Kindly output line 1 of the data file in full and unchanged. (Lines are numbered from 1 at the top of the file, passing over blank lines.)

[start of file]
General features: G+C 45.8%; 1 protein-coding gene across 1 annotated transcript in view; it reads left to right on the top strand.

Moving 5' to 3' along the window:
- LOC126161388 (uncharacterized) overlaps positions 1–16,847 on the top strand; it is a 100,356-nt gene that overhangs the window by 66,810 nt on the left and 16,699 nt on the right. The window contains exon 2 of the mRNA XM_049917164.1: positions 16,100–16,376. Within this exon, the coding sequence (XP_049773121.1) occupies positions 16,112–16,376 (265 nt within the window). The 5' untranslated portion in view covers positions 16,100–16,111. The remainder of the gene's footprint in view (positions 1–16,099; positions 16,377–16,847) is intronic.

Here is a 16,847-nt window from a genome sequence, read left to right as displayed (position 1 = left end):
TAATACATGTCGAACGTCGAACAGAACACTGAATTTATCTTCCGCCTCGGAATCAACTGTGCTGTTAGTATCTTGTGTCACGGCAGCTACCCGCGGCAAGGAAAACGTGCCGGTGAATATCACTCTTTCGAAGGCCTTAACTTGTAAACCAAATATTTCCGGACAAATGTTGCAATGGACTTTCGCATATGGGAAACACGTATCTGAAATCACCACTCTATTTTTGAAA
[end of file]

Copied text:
General features: G+C 45.8%; 1 protein-coding gene across 1 annotated transcript in view; it reads left to right on the top strand.